Jed Lippold

Father, Developer, Teacher & Entrepreneur
Pennsylvania / New York

Amazon Dash, DD-WRT and IFTTT

I snagged some amazon dash buttons on Prime day for $0.99 a piece. I saw some other hacks that required a full time server, here's a way to do it with only dd-wrt.

dash button

Once my amazon dash arrived in the mail, I went searching online for hacking methods and I found this gem. That lazy dad's approach was pretty sweet, but it's written in python, and I'm a lazier dad. Since I'm a javascript guy, I immediately searched and found this node variation of the same python script.

The main problem is that both the python and node script require libpcap installed on the server to sniff the ARP probes made by the dash. I didn't really want yet another process running on my home server, so I thought I could reuse DD-WRT to do the lifting for me.

How the Dash works

Each time the dash button is pressed, it turns on, connects to the wifi network, which makes a purchase request to amazon, then turns itself off. Originally, I thought I could re-route the requests to my local server instead. But since the requests are SSL with end to end encryption, it makes them nearly impossible to replay.

So instead, I went with the low tech solution. When the dash joins my network, fire off a request to some other url.

Enable Logging

Step one is to enable logging on the router. So under Services, System Log, enable Syslogd

Grep the logs

Disclaimer - This is how the logs look on my router, the logs on your router may be different because you may have a different network configuration, so here's all the steps I took so you can reproduce in your environment.

Now that logging is enabled. SSH or telnet to the router, and tail the logs to look for the dash button.

root@DD-WRT:~# tail /tmp/var/log/messages -n15 -f

When you tail this file then press the dash button you should see an output similar to this

It looks like when a new client connects to the wifi, a line is added to the log that contains this:


So if we grep for that string

tail /tmp/var/log/messages -n15 -f | grep "SRC= DST="

We should only see new connections to your network.

You can also test this by toggling wifi on/off from your mobile device

In that string, after the ff:ff:ff:ff:ff:ff and before the :08:00 you will find the mac address of the dash.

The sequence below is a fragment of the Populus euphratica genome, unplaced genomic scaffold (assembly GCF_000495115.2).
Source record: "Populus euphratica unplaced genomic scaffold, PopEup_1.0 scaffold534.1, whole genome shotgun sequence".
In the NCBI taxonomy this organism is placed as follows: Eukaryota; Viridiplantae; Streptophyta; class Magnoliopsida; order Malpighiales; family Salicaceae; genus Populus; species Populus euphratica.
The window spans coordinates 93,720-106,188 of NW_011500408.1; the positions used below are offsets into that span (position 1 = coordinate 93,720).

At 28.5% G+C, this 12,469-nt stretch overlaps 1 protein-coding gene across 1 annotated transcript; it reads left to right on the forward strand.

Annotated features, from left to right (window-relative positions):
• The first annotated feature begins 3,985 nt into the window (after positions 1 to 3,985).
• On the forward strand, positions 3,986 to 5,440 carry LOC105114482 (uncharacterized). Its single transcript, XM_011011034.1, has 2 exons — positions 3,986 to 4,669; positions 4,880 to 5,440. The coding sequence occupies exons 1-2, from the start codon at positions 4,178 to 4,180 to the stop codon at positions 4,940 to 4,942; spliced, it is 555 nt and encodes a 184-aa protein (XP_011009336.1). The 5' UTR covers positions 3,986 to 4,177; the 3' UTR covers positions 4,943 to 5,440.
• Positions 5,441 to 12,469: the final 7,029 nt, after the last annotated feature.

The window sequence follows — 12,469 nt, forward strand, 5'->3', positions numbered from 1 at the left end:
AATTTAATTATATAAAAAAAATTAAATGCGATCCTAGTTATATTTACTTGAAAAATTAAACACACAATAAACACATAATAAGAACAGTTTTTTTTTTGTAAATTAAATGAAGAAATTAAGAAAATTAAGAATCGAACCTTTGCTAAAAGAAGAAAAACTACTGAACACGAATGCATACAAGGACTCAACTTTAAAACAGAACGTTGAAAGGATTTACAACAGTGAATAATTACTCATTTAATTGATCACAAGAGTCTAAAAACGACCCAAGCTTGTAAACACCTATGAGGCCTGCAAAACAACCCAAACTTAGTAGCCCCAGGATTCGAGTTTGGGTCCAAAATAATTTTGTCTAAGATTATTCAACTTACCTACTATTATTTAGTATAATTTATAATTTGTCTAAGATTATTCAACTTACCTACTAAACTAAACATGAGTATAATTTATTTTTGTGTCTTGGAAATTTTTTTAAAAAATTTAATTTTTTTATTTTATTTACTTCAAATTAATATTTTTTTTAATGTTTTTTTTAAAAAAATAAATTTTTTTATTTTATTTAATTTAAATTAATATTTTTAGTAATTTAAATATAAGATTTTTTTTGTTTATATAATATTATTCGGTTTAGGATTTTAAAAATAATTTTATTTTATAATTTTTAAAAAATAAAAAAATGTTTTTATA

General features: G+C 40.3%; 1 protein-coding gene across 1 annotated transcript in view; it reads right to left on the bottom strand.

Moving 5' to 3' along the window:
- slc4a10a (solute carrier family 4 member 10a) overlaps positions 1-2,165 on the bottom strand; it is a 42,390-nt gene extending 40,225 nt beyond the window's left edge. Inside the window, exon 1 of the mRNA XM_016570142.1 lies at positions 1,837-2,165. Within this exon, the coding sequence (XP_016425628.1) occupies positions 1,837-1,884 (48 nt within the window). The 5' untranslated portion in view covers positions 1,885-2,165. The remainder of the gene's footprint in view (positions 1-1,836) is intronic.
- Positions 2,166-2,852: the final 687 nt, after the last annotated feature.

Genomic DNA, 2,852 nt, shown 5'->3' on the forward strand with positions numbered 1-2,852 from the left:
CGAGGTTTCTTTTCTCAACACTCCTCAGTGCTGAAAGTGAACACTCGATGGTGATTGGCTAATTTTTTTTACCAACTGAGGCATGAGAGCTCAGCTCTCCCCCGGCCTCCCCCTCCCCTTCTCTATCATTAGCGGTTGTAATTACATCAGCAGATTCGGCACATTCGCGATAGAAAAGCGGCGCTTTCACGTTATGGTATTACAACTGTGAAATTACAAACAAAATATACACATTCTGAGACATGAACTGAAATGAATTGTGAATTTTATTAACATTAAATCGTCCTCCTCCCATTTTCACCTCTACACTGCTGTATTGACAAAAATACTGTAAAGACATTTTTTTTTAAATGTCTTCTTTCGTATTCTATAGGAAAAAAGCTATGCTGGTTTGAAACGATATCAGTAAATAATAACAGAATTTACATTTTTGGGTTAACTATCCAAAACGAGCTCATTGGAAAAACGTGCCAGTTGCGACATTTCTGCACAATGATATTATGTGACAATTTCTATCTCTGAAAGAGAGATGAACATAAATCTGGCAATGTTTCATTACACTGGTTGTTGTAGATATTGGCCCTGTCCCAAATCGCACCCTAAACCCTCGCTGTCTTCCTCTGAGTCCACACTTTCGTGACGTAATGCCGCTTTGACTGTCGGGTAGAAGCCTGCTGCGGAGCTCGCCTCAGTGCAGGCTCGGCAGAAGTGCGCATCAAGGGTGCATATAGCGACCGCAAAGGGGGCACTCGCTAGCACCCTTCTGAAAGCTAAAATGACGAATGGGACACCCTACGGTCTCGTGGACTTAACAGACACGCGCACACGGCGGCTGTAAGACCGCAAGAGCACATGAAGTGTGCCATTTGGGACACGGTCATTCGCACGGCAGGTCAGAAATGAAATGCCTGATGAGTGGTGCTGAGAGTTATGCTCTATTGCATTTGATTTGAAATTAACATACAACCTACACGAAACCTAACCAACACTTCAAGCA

In my example, the mac address of my dash is d0:03:4b:9e:69:5c

Grep the log and make request

Now that we know what we are looking for, lets create a script to parse the log file, and send a request to a server of our choosing when the button is pressed

So the script is first killing the tail process if its running. This is important because the DDWRT docs state that a startup script can be called multiple times, so this insures one instance. Then, for each line in the log, if the line contains our search string of ff:ff:ff:ff:ff:ff:44:65:0d:b2:a2:c6:08:00 then tell wget to make a web request to which is a bogus url, but it demonstrates the point.

To make this script run on on dd-wrt, go to Administration > Commands, then paste the script into the Command Shell text area. Click Save Startup, then reboot the router.

Now we should be making requests to our own server when the dash button is pressed :)

I imagine a similar script could be used on OpenWRT or tomato, but I don't have those anymore.

Integrate IFTTT

I understand that not everyone has a home server ready to intercept these dash buttons. So, lets wire it up to connect to so you can have infinite integrations. To do this, we need to connect to the maker channel.

Once you connect the maker channel, you should see an auto generated key, save it because you'll need this later.

Now click create a new recipe

  1. Trigger channel should be Maker
  2. Choose trigger should be Receive a web request
  3. Event Name can be whatever you want, but remember the name
  4. Action channel can be whatever you want again. This is the creative part on your end. You can log to a google spreadsheet, post to slack, turn off your harmony tv, whatever you want.
  5. Follow through to complete the recipe

Now let's modify the start up script we wrote previously to trigger ifttt. In my example below, my key is 123456 and my event name is lights_on

That's it, reboot the router and press the dash button to test it out!

Block all Internet access

The last step is to disable internet access on the dash. This is an optional step, but I like the idea of stopping amazon from doing a firmware update without approval. To do this go to Access Restrictions > WAN access. Then do the following:

  1. Enable the Policy
  2. Set Policy Name to no dash internet
  3. Click Deny
  4. Then click Edit List of Clients
  5. Enter the dash's mac address in the box
  6. Save then Apply on both pages